To better meet people’s expectations for how estates are managed, the Succession Law Reform Act and Family Law Act are being amended to clarify rules for wills and entitlements for spouses in certain cases.
The probate process was made more accessible by simplifying probate court forms, reducing the number of forms and providing applicants with more guidance.
The government is also amending a regulation under the Solicitors Act to accommodate different kinds of contingency fee agreements to clarify clients’ rights and responsibilities when they hire a lawyer or paralegal.
Ministry of Children, Community and Social Services
The Ontario government is working to make life better for Ontario’s children and families by simplifying programs and services, such as those offered by the Family Responsibility Office, streamlining processes and reducing administrative burden allowing for the delivery of legal and non-legal documents by email and removing the reference to the in-person service option for legal documents. FRO will continue to receive legal and non-legal documents in-person.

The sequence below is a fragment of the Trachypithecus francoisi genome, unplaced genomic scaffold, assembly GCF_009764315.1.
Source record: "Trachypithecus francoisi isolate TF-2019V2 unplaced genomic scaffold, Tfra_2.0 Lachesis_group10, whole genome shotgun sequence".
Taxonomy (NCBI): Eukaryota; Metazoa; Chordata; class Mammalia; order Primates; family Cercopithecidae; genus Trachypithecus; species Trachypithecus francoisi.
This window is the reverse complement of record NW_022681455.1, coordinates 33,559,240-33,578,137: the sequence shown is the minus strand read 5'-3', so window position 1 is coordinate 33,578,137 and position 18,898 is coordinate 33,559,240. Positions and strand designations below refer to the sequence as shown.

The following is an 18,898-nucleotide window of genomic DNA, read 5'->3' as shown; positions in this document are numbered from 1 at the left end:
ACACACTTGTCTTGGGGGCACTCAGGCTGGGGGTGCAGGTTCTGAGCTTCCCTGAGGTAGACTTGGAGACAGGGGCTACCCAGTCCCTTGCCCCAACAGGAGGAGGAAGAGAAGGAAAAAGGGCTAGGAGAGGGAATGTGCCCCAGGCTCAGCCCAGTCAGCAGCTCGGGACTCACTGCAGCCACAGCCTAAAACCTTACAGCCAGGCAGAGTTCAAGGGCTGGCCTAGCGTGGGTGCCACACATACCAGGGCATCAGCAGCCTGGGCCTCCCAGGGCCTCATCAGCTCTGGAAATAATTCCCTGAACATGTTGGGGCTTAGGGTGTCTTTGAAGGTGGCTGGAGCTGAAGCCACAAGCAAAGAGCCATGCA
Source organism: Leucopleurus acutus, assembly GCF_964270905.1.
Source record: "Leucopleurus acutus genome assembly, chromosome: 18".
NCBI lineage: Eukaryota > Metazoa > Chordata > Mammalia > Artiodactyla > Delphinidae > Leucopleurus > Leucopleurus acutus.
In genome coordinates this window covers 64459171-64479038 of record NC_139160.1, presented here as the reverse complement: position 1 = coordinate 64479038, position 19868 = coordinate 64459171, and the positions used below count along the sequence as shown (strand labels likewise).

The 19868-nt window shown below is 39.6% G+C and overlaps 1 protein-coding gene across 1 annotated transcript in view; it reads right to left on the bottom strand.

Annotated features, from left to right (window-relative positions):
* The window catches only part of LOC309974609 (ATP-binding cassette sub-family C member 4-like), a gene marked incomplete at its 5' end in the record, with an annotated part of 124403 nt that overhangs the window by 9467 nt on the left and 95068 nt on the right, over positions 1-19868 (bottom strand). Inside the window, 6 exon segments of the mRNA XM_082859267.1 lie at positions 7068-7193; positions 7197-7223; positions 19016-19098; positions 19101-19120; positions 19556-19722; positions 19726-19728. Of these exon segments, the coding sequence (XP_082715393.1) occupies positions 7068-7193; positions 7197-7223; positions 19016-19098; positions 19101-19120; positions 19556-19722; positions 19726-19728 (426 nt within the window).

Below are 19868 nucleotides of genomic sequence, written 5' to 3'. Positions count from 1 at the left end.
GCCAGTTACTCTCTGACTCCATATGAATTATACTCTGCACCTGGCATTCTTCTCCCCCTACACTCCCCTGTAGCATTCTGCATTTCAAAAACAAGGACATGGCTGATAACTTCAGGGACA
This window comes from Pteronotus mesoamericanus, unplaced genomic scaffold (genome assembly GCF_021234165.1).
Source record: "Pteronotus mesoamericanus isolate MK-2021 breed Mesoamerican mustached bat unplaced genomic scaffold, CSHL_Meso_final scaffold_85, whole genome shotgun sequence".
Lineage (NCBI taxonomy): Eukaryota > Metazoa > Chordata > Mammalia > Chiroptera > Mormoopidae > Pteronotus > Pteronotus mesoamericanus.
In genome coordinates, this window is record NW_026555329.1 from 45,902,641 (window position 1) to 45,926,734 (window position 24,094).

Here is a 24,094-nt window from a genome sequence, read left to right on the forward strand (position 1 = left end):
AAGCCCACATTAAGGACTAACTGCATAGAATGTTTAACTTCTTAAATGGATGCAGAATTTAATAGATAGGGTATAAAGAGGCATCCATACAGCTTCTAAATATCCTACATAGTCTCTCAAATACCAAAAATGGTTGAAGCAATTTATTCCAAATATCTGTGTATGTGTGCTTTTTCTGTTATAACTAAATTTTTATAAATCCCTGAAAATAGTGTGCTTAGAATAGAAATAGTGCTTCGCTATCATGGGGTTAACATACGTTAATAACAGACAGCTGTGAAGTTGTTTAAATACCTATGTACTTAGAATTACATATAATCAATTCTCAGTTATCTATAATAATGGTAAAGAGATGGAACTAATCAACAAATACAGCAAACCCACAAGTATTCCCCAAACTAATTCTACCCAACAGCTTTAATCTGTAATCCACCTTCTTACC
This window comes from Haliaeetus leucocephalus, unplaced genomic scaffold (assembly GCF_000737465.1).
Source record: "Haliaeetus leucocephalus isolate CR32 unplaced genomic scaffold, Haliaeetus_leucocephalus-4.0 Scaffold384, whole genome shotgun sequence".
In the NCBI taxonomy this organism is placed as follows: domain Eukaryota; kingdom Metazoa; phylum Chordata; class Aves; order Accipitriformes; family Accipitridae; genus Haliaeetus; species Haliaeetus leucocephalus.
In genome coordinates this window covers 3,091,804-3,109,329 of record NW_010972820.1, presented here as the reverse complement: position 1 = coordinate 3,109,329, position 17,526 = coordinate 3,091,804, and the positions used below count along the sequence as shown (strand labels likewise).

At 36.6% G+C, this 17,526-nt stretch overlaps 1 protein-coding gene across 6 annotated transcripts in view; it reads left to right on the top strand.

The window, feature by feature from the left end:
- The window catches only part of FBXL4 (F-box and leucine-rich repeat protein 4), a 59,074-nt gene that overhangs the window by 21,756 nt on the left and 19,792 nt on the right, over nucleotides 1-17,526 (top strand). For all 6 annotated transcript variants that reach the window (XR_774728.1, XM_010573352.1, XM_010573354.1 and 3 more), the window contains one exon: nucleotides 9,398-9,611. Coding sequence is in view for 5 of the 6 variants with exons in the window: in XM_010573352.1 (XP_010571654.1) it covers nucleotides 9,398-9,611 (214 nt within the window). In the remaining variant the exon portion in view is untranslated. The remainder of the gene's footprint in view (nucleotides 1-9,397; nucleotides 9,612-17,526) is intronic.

Ministry of Education
The government is requiring the Ontario College of Teachers to implement a sexual abuse prevention program to better protect our students.
The government is also allowing the Ontario College of Teachers to issue temporary teacher certificates to candidates from January 1, 2022 to December 31, 2022.
Ministry of Economic Development, Job Creation and Trade
As part of the government’s ongoing efforts to modernize services for Ontarians and increase efficiency, the Ministry of the Environment, Conservation and Parks exemption from being required to allow the electronic submission of documents under the Modernizing Ontario for People and Businesses Act, 2020 has expired.